A challenger to Lincoln County’s longest-serving commissioner and a first-time North Platte City Council candidate lead the latest group of local entrants in the May 12 primary election.

Veteran rural North Platte building contractor Irving Hiatt entered the Republican race for the County Board’s District 1 seat against 35-year Commissioner Joe Hewgley. No Democrats have filed for the seat.

In North Platte, computer professional and mixed-martial-arts entrepreneur Brad Garrick filed for the Ward 3 City Council seat. Incumbent Andrew Lee is running for mayor.

It’s the first run for public office for Hiatt, who founded Hiatt Construction Inc. in 1966 and continues to work there alongside his family.

Commissioner District 1 covers western and southwest North Platte and nearby rural areas on either side of U.S. Highway 30.

Hiatt, 84, lives 3 miles north of the highway and 1 mile east of Front Road at 9676 W. Jay’s Road.

He has five children, 21 grandchildren and 24 great-grandchildren. Hiatt’s wife, Vivian, died in July 2014.

He entered the County Board race, he said Friday, both to give his district a fresh face and out of dissatisfaction with commissioners’ removal last summer of former County Treasurer Lorie Koertner.

“There’s no reason for what they did, as far as I’m concerned,” said Hiatt, whose sister Deb McNeel worked alongside Koertner during a long career in the Treasurer’s Office.

Commissioners invoked a little-used 1879 state law to unseat Koertner, elected to her office in 2018, after complaints from some Lincoln County local governments of unexpected shortfalls in property tax receipts.

A Nebraska Auditor of Public Accounts review found $6.14 million in undeposited checks around the office, along with backlogs in other routine treasurer’s business.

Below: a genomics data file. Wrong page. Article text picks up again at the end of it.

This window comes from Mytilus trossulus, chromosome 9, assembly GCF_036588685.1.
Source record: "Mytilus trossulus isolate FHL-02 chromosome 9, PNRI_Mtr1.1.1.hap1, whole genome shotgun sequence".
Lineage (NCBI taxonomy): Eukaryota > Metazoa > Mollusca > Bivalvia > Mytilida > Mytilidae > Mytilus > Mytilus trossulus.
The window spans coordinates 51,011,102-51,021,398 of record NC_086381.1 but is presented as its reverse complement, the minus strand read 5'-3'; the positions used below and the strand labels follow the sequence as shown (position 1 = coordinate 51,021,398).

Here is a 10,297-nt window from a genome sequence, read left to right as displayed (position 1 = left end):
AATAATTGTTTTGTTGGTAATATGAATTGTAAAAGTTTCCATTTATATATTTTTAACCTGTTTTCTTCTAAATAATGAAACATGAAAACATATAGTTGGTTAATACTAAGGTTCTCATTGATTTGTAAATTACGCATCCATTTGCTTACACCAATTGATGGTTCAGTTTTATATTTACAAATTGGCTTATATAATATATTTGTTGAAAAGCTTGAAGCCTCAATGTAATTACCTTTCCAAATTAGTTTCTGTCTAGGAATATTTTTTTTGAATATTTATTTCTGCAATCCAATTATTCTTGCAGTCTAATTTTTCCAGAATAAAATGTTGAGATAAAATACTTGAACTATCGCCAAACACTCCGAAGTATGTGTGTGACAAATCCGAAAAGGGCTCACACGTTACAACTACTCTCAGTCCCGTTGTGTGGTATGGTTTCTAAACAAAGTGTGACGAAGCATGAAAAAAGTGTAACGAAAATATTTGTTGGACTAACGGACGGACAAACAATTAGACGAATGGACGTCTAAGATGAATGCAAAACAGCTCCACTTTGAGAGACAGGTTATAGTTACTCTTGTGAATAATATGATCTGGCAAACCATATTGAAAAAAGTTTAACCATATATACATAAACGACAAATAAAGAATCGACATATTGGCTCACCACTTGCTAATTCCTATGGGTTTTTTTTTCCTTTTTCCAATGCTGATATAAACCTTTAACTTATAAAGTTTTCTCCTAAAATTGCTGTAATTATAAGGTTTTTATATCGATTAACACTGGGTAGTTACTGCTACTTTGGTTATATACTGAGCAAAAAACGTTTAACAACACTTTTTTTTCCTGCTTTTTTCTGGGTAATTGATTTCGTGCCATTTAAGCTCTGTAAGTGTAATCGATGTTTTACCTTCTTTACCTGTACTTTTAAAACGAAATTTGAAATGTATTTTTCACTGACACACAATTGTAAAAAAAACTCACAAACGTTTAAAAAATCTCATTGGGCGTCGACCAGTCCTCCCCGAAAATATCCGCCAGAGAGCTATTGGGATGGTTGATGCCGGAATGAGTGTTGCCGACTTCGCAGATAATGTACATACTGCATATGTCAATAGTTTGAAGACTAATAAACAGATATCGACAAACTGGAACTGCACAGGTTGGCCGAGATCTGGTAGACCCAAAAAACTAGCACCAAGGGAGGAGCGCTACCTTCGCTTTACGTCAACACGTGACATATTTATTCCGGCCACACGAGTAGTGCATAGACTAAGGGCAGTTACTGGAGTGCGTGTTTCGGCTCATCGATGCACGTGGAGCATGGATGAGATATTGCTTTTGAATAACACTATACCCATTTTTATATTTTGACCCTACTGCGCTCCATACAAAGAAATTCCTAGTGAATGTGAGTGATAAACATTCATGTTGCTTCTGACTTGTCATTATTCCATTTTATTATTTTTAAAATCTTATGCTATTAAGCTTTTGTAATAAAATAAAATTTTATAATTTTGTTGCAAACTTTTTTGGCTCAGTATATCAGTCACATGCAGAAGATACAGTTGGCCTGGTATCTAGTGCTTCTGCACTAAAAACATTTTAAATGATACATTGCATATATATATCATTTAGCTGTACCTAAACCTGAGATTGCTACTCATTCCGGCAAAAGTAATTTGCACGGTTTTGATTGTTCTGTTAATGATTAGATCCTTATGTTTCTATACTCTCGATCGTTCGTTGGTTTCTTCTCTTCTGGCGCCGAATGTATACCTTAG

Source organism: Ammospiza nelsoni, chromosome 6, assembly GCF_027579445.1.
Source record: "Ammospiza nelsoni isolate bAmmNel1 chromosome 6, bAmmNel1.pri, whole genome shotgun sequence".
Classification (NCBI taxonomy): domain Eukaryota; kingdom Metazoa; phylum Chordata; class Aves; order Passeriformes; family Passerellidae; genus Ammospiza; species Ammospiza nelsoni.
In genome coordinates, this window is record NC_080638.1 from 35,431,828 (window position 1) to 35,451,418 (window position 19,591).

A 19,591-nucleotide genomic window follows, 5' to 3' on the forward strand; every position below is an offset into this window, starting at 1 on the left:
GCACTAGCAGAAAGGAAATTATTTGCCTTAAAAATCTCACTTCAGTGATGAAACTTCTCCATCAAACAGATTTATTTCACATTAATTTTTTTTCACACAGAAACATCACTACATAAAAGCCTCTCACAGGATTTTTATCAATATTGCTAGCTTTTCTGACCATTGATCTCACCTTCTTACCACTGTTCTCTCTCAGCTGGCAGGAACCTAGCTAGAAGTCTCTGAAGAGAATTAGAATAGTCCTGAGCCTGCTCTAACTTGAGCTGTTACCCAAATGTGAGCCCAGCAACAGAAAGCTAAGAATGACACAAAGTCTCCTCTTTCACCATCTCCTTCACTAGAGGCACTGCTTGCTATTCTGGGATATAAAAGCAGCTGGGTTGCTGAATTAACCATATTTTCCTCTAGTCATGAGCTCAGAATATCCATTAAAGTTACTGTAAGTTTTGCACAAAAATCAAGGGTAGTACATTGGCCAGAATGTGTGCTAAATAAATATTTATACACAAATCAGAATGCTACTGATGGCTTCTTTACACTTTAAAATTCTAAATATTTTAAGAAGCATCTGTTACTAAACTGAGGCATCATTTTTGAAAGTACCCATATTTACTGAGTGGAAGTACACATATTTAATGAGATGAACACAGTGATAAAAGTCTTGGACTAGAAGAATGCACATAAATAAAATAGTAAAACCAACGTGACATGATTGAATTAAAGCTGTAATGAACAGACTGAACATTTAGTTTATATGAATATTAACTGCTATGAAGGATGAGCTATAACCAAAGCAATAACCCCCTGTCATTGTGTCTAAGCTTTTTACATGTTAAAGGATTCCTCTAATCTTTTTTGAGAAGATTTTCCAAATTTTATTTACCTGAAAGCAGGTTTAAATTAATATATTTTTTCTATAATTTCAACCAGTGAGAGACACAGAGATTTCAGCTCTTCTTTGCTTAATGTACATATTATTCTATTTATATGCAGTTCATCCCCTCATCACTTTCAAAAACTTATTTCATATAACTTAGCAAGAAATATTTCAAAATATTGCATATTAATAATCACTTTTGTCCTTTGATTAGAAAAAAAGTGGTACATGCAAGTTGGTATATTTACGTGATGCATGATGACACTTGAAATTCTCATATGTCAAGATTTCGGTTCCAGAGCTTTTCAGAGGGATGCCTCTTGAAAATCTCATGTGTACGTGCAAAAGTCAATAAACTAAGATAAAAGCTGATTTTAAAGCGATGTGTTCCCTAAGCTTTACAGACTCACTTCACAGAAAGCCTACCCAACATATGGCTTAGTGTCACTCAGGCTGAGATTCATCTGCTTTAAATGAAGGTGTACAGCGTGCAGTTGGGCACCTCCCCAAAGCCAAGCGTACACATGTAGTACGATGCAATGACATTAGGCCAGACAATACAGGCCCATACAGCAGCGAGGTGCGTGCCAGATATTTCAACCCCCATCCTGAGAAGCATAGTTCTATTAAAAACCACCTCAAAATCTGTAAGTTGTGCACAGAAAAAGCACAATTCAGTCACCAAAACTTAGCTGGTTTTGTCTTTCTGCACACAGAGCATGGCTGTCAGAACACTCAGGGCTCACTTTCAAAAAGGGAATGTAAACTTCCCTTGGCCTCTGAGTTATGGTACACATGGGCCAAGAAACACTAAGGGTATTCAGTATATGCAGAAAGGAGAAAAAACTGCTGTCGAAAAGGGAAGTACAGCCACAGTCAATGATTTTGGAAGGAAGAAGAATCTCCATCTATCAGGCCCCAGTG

Though all five County Board members wrongly voted to dismiss an elected official, Hiatt said, Hewgley made a “smart remark that he didn’t like (Koertner) in the first place.”

Hewgley, who served as County Board chairman during 2019, replied Friday that he didn’t know what Hiatt was talking about. He invited him to read the Auditor’s Office “attestation” report on its staff’s findings after Koertner’s removal.

“I think the entire board tried to be as fair as possible with Lorie,” Hewgley said. “If I’m not mistaken, it was five voting members of the Board of Commissioners that had Lorie removed, not myself.”

The county’s two newest commissioners, Walt Johnson (District 4) and Jerry Woodruff (District 5), remained the only candidates for the two new County Board seats voters approved in 2018.

Garrick, who turns 40 Sunday, lives at 1118 W. Fifth St. He joins fellow first-time candidate Pete Volz (Ward 2) and incumbents Jim Backenstose (Ward 1) and Lawrence Ostendorf (Ward 4) in the city’s four council races.

The 1998 North Platte High School graduate is a clinical business intelligence analyst for Great Plains Health Innovation Network, which connects several GPH-related medical clinics.

Garrick also owns and coaches at North Platte-based Top Tier MMA, which teaches boxing, kickboxing, jiu-jitsu, taekwondo and “a little bit of wrestling” to 50 to 60 young people on the top floor of the D&N Event Center.

“Politics has always been an interest of mine, especially at the national level,” Garrick said Friday. “This gives me a chance to educate myself on the local level and make a difference.”

Like other announced council candidates, Garrick said he’ll stress the need for economic growth to encourage more people to move to and stay in North Platte.

Sports tourism naturally interests him as a potential growth area, he said, but he’s especially interested in North Platte Area Chamber & Development’s efforts to set up a industrial “rail park” along the Union Pacific Railroad tracks near town.

“Right now, you can’t pull your truck up to the (railroad) and unload right onto it,” Garrick said.

Housing codes need to be more strongly enforced, he added, which would be aided if North Platte were to appoint a city health inspector.

The city needs either “to get rid of” Iron Eagle Golf Course “or make it profitable,” Garrick said, but he believes “we can’t stay in the golf course” unless someone buys it.

Garrick’s wife, Emily, runs the couple’s RA Productions video production company. His 18-year-old daughter, Alexus, lives in Lincoln, and he and Emily have a 4-month-old son, Kiah.

He’s a third-generation North Platte business owner after grandfather John, who owned the former Johnny’s Cafe downtown, and father Don, who owned The Minnow Bucket for 35 years.

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